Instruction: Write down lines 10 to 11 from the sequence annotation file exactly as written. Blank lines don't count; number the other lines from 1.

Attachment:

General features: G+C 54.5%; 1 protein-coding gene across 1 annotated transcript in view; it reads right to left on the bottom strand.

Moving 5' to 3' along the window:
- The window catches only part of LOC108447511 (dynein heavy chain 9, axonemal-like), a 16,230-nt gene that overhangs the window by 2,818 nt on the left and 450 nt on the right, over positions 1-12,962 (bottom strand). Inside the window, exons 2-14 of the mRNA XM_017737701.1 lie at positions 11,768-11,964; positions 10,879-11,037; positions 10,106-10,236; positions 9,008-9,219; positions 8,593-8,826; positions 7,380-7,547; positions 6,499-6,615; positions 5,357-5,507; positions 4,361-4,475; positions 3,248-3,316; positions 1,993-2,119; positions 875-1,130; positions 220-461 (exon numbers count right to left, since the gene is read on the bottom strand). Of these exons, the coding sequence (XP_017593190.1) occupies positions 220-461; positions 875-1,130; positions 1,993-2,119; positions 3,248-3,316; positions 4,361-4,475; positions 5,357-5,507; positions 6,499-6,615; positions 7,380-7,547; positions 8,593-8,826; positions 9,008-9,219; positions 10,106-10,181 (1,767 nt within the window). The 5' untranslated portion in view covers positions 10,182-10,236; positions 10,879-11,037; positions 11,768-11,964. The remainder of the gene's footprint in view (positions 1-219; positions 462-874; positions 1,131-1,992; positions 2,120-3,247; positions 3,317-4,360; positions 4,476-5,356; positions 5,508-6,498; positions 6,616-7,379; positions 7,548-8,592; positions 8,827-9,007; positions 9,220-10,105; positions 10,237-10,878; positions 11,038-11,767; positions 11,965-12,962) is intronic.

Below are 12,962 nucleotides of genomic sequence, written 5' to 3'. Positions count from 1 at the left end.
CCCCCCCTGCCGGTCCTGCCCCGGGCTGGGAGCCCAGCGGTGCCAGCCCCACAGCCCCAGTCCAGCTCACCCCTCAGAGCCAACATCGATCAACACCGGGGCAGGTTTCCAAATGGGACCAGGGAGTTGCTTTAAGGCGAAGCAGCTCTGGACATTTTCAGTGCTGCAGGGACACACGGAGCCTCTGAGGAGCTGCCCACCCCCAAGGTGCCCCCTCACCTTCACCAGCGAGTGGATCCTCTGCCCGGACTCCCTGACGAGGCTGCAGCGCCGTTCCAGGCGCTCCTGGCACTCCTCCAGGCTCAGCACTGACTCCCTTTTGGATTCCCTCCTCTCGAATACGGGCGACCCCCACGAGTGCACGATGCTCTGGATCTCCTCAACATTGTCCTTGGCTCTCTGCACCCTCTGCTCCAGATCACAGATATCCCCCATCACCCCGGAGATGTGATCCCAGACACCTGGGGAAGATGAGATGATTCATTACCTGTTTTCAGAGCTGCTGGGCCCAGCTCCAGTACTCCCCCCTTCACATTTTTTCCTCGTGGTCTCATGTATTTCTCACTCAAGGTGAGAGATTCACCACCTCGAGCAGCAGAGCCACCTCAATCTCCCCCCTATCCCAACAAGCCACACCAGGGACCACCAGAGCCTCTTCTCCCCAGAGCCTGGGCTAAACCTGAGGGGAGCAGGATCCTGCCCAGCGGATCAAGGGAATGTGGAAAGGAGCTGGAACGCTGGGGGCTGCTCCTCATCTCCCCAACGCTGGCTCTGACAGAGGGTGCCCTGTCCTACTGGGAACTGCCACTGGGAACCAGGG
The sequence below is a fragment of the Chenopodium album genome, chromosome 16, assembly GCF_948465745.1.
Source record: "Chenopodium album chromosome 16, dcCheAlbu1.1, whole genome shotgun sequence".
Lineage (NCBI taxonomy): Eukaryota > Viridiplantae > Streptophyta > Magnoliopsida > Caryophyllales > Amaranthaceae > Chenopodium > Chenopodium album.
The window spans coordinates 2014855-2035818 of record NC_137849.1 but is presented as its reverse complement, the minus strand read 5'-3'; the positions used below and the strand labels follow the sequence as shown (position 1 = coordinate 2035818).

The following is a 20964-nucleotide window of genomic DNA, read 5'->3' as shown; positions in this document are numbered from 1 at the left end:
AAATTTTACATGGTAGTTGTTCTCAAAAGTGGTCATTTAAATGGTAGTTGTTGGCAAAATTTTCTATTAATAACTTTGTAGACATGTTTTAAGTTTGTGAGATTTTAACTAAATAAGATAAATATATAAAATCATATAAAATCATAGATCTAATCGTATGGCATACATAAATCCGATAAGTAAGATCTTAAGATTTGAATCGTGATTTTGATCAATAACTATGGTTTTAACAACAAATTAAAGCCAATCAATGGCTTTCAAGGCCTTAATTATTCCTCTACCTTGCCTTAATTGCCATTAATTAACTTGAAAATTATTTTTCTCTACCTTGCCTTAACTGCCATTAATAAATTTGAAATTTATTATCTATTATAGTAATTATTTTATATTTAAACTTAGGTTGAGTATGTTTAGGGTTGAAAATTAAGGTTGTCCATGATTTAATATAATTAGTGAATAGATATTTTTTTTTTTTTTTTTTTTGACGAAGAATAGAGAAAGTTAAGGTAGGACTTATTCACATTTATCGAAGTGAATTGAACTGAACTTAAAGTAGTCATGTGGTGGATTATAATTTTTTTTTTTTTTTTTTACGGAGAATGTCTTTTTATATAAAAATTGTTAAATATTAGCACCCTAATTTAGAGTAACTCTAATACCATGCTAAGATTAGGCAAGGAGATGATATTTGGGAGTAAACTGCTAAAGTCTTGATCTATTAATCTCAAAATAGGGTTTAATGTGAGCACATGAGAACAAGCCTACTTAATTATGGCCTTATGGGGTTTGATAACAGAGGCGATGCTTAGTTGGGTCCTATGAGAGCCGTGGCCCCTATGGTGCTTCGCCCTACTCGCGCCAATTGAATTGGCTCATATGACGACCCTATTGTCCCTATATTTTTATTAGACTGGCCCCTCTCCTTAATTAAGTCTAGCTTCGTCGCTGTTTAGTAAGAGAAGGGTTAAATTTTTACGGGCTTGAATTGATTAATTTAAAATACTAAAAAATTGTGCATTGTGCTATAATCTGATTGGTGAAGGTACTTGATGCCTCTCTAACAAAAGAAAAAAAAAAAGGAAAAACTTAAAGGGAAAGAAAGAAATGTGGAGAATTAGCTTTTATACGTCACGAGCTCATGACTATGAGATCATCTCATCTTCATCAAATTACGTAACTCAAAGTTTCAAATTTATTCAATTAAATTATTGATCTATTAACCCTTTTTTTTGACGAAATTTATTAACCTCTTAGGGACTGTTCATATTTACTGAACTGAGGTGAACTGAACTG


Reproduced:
The following is a 20964-nucleotide window of genomic DNA, read 5'->3' as shown; positions in this document are numbered from 1 at the left end:
AAATTTTACATGGTAGTTGTTCTCAAAAGTGGTCATTTAAATGGTAGTTGTTGGCAAAATTTTCTATTAATAACTTTGTAGACATGTTTTAAGTTTGTGAGATTTTAACTAAATAAGATAAATATATAAAATCATATAAAATCATAGATCTAATCGTATGGCATACATAAATCCGATAAGTAAGATCTTAAGATTTGAATCGTGATTTTGATCAATAACTATGGTTTTAACAACAAATTAAAGCCAATCAATGGCTTTCAAGGCCTTAATTATTCCTCTACCTTGCCTTAATTGCCATTAATTAACTTGAAAATTATTTTTCTCTACCTTGCCTTAACTGCCATTAATAAATTTGAAATTTATTATCTATTATAGTAATTATTTTATATTTAAACTTAGGTTGAGTATGTTTAGGGTTGAAAATTAAGGTTGTCCATGATTTAATATAATTAGTGAATAGATATTTTTTTTTTTTTTTTTTTTGACGAAGAATAGAGAAAGTTAAGGTAGGACTTATTCACATTTATCGAAGTGAATTGAACTGAACTTAAAGTAGTCATGTGGTGGATTATAATTTTTTTTTTTTTTTTTTACGGAGAATGTCTTTTTATATAAAAATTGTTAAATATTAGCACCCTAATTTAGAGTAACTCTAATACCATGCTAAGATTAGGCAAGGAGATGATATTTGGGAGTAAACTGCTAAAGTCTTGATCTATTAATCTCAAAATAGGGTTTAATGTGAGCACATGAGAACAAGCCTACTTAATTATGGCCTTATGGGGTTTGATAACAGAGGCGATGCTTAGTTGGGTCCTATGAGAGCCGTGGCCCCTATGGTGCTTCGCCCTACTCGCGCCAATTGAATTGGCTCATATGACGACCCTATTGTCCCTATATTTTTATTAGACTGGCCCCTCTCCTTAATTAAGTCTAGCTTCGTCGCTGTTTAGTAAGAGAAGGGTTAAATTTTTACGGGCTTGAATTGATTAATTTAAAATACTAAAAAATTGTGCATTGTGCTATAATCTGATTGGTGAAGGTACTTGATGCCTCTCTAACAAAAGAAAAAAAAAAAGGAAAAACTTAAAGGGAAAGAAAGAAATGTGGAGAATTAGCTTTTATACGTCACGAGCTCATGACTATGAGATCATCTCATCTTCATCAAATTACGTAACTCAAAGTTTCAAATTTATTCAATTAAATTATTGATCTATTAACCCTTTTTTTTGACGAAATTTATTAACCTCTTAGGGACTGTTCATATTTACTGAACTGAGGTGAACTGAACTG